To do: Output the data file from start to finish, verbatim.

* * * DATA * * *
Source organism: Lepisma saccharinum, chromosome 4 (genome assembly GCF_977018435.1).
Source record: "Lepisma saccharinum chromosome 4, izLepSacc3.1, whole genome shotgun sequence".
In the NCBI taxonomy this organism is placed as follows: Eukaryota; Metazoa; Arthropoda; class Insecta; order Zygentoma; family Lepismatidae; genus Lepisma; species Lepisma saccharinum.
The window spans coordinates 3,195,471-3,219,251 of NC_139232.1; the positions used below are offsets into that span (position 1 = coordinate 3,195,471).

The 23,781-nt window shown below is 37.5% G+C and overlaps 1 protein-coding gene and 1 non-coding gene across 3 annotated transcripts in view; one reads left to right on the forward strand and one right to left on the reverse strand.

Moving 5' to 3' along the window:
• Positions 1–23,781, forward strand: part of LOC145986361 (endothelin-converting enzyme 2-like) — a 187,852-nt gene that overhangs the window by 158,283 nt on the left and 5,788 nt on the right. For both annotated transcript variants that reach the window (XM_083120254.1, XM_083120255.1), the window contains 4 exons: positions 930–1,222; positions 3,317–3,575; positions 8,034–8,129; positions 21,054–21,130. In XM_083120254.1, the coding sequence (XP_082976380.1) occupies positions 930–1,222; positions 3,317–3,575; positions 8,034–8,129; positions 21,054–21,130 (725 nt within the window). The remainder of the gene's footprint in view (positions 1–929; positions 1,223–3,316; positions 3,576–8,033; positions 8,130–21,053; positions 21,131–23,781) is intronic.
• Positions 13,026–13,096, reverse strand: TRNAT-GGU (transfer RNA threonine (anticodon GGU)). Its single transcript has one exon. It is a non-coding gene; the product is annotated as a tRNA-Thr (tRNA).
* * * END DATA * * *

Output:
Source organism: Lepisma saccharinum, chromosome 4 (genome assembly GCF_977018435.1).
Source record: "Lepisma saccharinum chromosome 4, izLepSacc3.1, whole genome shotgun sequence".
In the NCBI taxonomy this organism is placed as follows: Eukaryota; Metazoa; Arthropoda; class Insecta; order Zygentoma; family Lepismatidae; genus Lepisma; species Lepisma saccharinum.
The window spans coordinates 3,195,471-3,219,251 of NC_139232.1; the positions used below are offsets into that span (position 1 = coordinate 3,195,471).

The 23,781-nt window shown below is 37.5% G+C and overlaps 1 protein-coding gene and 1 non-coding gene across 3 annotated transcripts in view; one reads left to right on the forward strand and one right to left on the reverse strand.

Moving 5' to 3' along the window:
• Positions 1–23,781, forward strand: part of LOC145986361 (endothelin-converting enzyme 2-like) — a 187,852-nt gene that overhangs the window by 158,283 nt on the left and 5,788 nt on the right. For both annotated transcript variants that reach the window (XM_083120254.1, XM_083120255.1), the window contains 4 exons: positions 930–1,222; positions 3,317–3,575; positions 8,034–8,129; positions 21,054–21,130. In XM_083120254.1, the coding sequence (XP_082976380.1) occupies positions 930–1,222; positions 3,317–3,575; positions 8,034–8,129; positions 21,054–21,130 (725 nt within the window). The remainder of the gene's footprint in view (positions 1–929; positions 1,223–3,316; positions 3,576–8,033; positions 8,130–21,053; positions 21,131–23,781) is intronic.
• Positions 13,026–13,096, reverse strand: TRNAT-GGU (transfer RNA threonine (anticodon GGU)). Its single transcript has one exon. It is a non-coding gene; the product is annotated as a tRNA-Thr (tRNA).